US gov’t seeking passenger contract at Altoona-Blair County Airport

MARTINSBURG – The government contract that supports daily passenger service at the Altoona-Blair County Airport is up for grabs again.

But this time, the U.S. Department of Transportation is asking the airport and potential applicants for the Essential Air Service contract to address how they could reduce the need for subsidy of $255 per passenger to less than $200 per passenger.

If that’s not possible, the Altoona-Blair County Airport might be without daily passenger service later this year because the transportation department said it is prohibited from subsidizing air service at a community where the subsidy per passenger exceeds $200.

“Rather than terminate the [Altoona] community’s eligibility at this stage, the Department will solicit proposals for EAS and evaluate all proposals submitted before either committing to a two-year contract or making a final determination on Altoona’s continuing eligibility,” the government online posting states.

Silver Airways, the Fort Lauderdale company that currently serves the airport, with daily flights to the Washington-Dulles airport, will apply for the EAS contract and is working on a strategy to reduce the subsidy, said Travis Christ, Silver’s chief commercial officer. He said he was not surprised by the government’s request.

“It’s not unusual if you look at what’s happening with the EAS program,” Christ said.

“Congress mandated that program spend less money and over the last year, there have been a number of airports that have lost their service.”

The airport’s current contract, which remains valid through July 31, provides Silver with $3.99 million in subsidy so it could serve the Altoona and the John P. Murtha Johnstown Cambria County airports with 18 weekly non-stop and one-stop flights to the Washington-Dulles airport.

Airlines interested in providing service after July 1 are required to submit proposals through March 11. All proposals will be posted online and available for public review and comments.

Christ said Silver is committed to passenger service at the Altoona and Johnstown airports and remains “very happy with the market.”

But airport leaders, who have watched passenger numbers decline, have been critical of Silver for a lack of reliability with providing flights and its lack of promotional advertising.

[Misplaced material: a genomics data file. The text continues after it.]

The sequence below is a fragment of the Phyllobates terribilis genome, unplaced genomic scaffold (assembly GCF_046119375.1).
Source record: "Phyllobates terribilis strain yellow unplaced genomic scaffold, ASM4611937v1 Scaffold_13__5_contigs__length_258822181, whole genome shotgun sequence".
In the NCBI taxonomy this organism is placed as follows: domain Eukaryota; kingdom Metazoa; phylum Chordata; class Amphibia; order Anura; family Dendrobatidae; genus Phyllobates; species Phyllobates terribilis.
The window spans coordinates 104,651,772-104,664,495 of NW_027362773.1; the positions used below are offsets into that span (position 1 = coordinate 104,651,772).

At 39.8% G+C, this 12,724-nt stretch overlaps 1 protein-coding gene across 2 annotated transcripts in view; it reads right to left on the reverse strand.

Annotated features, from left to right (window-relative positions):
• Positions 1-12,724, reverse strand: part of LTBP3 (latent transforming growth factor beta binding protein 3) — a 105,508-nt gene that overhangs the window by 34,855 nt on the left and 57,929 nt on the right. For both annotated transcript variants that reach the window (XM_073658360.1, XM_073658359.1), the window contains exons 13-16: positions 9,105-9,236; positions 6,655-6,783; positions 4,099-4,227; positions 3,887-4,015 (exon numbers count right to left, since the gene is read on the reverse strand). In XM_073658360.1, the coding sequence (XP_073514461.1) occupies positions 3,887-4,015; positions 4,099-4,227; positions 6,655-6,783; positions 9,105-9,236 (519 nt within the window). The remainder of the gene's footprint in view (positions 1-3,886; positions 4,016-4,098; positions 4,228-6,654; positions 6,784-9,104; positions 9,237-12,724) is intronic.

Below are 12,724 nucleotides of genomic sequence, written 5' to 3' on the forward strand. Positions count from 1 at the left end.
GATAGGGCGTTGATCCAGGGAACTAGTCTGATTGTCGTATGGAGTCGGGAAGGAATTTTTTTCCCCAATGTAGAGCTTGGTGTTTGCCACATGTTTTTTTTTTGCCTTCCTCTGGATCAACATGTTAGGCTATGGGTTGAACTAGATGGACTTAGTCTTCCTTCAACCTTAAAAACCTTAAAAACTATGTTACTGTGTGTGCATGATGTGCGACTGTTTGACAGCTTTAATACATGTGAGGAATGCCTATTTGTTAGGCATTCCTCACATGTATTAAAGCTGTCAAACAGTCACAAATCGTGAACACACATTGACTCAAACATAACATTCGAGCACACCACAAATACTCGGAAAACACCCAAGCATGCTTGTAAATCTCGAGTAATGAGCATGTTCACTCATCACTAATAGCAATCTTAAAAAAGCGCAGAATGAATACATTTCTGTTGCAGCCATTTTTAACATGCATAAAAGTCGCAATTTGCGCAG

The key to reducing subsidy has always been higher ridership, and the way to accomplish that is with lower fares and to advertise them, Altoona-Blair County Airport Authority Vice Chairman Gary Orner said.

Christ said his company is advertising through online resources.

“It’s almost exclusively digital,” he said. “If someone pulls up a flight from Pittsburgh to Atlanta, they may get a notice about flying out of Altoona.”

Orner has long advocated the need for an advertising campaign that promotes the airport, its free parking, competitive fares and short security lines. A few years ago with the use of a state grant, Orner assisted with a local advertising campaign on behalf of the airport.

“It’s tricky because we have to be very economical,” Christ said. “Large visible programs for small airports with small aircrafts are expensive. Ideally, we’d like to have a blimp flying over the county.”

Orner maintains that low-cost walk-up fares will bring in more passengers.

“We should be able to fly people down to Dulles, one way, for $100,” Orner said. “Once an airplane is in the air, if it’s only 20 percent full, then you recoup only 20 percent of your expenses. The other 80 percent is never going to be recouped.”

Local airport leaders at Altoona and Johnstown were also critical of Silver’s decision in November to eliminate the weekday early morning departure and late night arrival flights. That cuts their business passengers who can no longer spend a day in Washington, D.C., without the expense of an overnight stay, they said.

Christ said the flight schedule changes were part of an effort to address staffing and aircraft maintenance issues, and as a result, the flight schedule has become more reliable.

“Flight delays for maintenance and cancellations are way down,” Christ said. “What we’re dealing with now is a lack of pilots, but that’s not uncommon. Nationwide, there’s a serious shortage of young pilots.”

The government, in its posting, noted that the Altoona-Blair County Airport, for the last quarter of 2012 and the first three quarters of 2013, had 3,680 boarding passengers or an average of 13 per day. The airport also had 4,150 arriving passengers during that time. Combining those numbers to come up with 7,830 passengers, the government calculated a $255 per passenger subsidy, based on a $1.99 million EAS allocation.